With the end of the semester, researchers from the lab are spreading out to collaborate with others around the globe.

Wee Kiat is spending 6 weeks in Paris, France, to work with Thérèse Collins and Mark Wexler on adaptation of eye movements during blinks. Gerrit is visiting the Smith-Kettlewell Eye Research Institute in San Francisco for research collaborations, as well as giving talks about the lab’s research at Google and Oculus Research.

The lab is looking forward to the European Conference on Visual Perception (ECVP) in Berlin, where Aaron and Wee Kiat will present two posters on their projects:

  • Monday 28.8.2017, afternoon session, poster 21:

A potential benefit of eye blinks? Boosted performance in an RSVP task after blinks (and blanks)

Ang, JW, Maus, G

  • Wednesday 30.8., morning session, poster 97:

Multi-modal serial dependence: No effect in audition, but vision survives auditory interference

Lau, WK, Fischer, J, Maus, G


During the “Night of Lights” conference party, Christine Veras from ADM will demo her “Silhouette Zoetrope”. We hope to see you in Berlin 😉

… our 2016/17 Final Year Project students, who just celebrated their graduation!

Christine Veras from the School of Art Design and Media created a novel version of a zoetrope, where the moving images are mounted outside a rotating cylinder. Her invention leads to a number of counter-intuitive visual illusions that we investigated in this new paper. Read all about it here in the new issue of iPerception.

View the Silhouette Zoetrope in action:

Yulia Revina has joined our lab as a postdoc.

Yulia received her PhD from the University of Glasgow and will work on fMRI experiments on the mechanisms of filling-in in visual cortex. Welcome Yulia!

On Friday, Gerrit presented some research highlights from our lab to a group of interested students. Afterwards, we visited the lab and got some hands-on experience measuring eye movements and blinks with the EyeLink eyetracker. The “Lab Sharing Session” was organized by NTU’s Psychology Society.

Our article on ‘Blink Adaptation’ was published today in Current Biology (or click here for a version without the paywall). When a fixation target is moved during an eye blink, you most likely won’t notice it. Your brain however will notice the change, and adapt its motor command to the eye muscles. On subsequent blinks, your eyes will automatically anticipate the target step. This mechanism recalibrates your eye gaze to ensure stability of gaze direction through an eye blink.

Here’s some news coverage on this publication:



What happens when two objects are filled in in the blind spot, but the resulting percepts contradict each other? As in many other ambiguous situations, you perceive rivalry! This new paper by Mandy Chen, together with Gerrit, David Whitney from Berkeley and Rachel Denison at NYU shows how.

The paper also includes the cool new Jumping Pen Illusion. Try it out for yourself!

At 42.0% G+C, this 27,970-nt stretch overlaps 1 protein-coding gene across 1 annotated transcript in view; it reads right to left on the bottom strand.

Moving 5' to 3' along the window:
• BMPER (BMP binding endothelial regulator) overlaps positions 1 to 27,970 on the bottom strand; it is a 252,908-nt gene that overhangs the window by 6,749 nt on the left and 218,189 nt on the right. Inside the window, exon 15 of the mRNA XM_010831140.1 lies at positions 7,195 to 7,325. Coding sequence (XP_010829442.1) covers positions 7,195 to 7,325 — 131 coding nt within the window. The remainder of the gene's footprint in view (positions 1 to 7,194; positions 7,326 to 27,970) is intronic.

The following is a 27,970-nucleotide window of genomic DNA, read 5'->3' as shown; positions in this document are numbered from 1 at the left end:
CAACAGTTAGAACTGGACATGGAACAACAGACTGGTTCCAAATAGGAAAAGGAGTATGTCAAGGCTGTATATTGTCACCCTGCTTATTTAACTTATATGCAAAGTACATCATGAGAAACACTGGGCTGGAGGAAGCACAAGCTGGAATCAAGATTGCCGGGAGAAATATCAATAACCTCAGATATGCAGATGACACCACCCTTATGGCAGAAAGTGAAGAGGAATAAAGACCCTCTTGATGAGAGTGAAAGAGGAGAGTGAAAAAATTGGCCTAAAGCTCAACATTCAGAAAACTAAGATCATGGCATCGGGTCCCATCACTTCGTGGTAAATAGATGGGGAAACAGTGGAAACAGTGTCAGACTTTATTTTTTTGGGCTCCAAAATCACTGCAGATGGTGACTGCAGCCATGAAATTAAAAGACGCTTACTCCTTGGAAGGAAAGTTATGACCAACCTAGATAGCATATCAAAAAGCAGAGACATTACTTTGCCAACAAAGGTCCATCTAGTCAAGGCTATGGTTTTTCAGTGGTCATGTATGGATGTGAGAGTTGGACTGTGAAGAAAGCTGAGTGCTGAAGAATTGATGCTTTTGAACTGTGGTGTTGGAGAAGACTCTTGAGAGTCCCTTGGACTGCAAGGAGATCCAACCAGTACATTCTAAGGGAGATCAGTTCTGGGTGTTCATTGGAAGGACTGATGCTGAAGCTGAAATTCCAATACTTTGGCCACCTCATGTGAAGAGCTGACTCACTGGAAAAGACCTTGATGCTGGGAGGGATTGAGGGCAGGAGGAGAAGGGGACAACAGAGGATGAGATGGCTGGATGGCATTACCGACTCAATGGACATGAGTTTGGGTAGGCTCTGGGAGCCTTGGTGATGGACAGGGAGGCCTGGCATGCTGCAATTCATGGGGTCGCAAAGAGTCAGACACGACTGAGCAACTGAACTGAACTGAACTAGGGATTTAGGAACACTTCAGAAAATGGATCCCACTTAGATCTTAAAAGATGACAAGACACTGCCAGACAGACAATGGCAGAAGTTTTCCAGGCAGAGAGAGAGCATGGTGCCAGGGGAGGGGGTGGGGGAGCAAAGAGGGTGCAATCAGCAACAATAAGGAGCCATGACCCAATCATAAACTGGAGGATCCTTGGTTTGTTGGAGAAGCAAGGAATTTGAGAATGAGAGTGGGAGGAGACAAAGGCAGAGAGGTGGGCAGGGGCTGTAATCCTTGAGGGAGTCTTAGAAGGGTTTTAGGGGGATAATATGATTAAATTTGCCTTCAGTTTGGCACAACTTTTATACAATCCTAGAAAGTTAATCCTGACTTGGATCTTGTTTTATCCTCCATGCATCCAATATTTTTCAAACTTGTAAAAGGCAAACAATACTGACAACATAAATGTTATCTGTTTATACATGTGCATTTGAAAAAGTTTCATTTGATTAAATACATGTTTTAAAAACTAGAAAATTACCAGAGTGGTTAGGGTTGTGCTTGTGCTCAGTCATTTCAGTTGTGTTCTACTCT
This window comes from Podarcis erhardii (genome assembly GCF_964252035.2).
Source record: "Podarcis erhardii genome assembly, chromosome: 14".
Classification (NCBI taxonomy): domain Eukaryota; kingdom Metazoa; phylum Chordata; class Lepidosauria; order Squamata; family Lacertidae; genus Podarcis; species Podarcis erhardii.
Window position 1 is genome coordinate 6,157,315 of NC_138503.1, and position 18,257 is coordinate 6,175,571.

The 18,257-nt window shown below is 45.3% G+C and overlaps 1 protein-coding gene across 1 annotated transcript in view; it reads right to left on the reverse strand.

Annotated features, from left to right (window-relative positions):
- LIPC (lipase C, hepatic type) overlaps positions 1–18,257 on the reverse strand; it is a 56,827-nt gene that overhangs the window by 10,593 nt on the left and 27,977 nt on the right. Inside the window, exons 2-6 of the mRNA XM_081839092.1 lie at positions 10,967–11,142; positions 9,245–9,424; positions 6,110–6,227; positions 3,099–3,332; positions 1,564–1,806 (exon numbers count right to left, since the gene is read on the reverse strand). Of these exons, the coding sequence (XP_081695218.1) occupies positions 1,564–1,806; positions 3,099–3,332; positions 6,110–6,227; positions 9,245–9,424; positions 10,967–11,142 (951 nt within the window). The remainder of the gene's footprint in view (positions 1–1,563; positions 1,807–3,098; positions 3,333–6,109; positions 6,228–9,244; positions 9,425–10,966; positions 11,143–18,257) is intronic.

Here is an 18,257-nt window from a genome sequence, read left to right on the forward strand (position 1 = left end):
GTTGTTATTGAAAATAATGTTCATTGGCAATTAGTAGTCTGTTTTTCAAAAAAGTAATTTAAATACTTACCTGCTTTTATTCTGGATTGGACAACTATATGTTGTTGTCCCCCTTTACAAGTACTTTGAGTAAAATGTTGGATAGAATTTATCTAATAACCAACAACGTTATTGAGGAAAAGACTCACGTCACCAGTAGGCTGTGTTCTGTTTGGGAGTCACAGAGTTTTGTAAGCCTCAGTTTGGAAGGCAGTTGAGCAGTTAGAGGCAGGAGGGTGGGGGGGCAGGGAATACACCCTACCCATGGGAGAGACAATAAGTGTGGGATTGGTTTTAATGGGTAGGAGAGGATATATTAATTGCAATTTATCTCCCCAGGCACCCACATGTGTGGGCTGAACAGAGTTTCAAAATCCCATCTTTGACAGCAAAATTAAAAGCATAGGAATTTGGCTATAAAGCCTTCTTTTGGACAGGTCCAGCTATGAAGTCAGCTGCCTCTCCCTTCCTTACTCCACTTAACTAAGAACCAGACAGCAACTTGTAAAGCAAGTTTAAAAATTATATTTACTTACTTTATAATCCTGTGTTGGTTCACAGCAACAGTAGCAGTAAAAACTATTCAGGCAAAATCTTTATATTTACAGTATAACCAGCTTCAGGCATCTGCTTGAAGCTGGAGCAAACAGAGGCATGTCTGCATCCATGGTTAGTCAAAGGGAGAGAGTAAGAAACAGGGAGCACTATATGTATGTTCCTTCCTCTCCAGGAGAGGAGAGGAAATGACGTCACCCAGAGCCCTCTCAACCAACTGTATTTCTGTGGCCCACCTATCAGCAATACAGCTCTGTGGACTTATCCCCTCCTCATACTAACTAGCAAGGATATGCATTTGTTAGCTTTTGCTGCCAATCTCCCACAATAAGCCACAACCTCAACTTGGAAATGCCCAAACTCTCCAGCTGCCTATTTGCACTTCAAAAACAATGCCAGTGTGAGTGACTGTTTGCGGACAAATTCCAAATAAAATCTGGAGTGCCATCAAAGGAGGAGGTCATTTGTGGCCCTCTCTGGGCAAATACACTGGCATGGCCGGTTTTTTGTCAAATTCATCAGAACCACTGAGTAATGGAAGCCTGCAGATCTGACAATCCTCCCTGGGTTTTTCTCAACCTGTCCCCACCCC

The jumping pen illusion, a demonstration of filling-in rivalry. (A) Step 1: Use a strip of paper with a fixation cross and a blind spot indicator (red circle) to find your blind spot. With the cross on the left, close your left eye, fixate the cross, and move the strip toward or away from you until the red circle disappears. (B) Step 2: While keeping the blind spot indicator in your blind spot, take a pen and hold it vertically behind the card. Slide the pen behind the card into your blind spot. The pen may appear to jump in front of the strip. When the pen and strip are held in fixed positions, the pen and strip can alternate as the object seen in front. Anecdotally, increasing the saliency of the pen using motion (e.g. wiggling the pen) or color (e.g. a red pen with a neutral-colored strip) tends to increase the perceptual dominance of the pen.

Lab alumna Hannah presented some of our work on eye blinks and perceiving motion trajectories (with Matteo Lisi from Paris) at the Applied Vision Association xmas meeting in London. Here’s the abstract:

Perceiving Motion Trajectories during Eye Blinks

Hannah Letitia Goh, Matteo Lisi & Gerrit Maus

During an eye blink, visual input is disrupted while objects in motion continue to change in position. How does this temporal occlusion affect our ability to accurately perceive motion and time? We carried out two experiments to investigate perception of motion trajectories at the time of a blink. In Experiment 1, we presented participants with a moving stimulus on a circular trajectory around fixation that disappeared upon detection of a blink, and instructed them to indicate the perceived location of the stimulus at the point of disappearance with a mouse click. In Experiment 2, participants were presented with a similar moving stimulus that jumped either backward or forward by a variable amount during a blink. Participants were instructed to indicate the perceived direction of the jump. In control conditions the stimulus would disappear (Experiment 1) or jump (Experiment 2) while participants’ eyes remained open. In Experiment 1, we observed significantly greater overshoot of motion on blink trials, with the last perceived stimulus position shifted forward by a constant distance into the period of occlusion during the blink. In Experiment 2, participants perceived a backward jump that occurred during a blink as continuous, consistent with the notion that time during a blink was perceived as ~60-100 ms shorter than in actuality. These results suggest eye blinks are partially filled in with extrapolated trajectory information, and that elapsed time during a blink is perceptually compressed (Duyck et al., 2015, J Vision 15, 370; Irwin & Robinson, 2016, J Exp Psy Hum Perc Perf 42, 1490-6).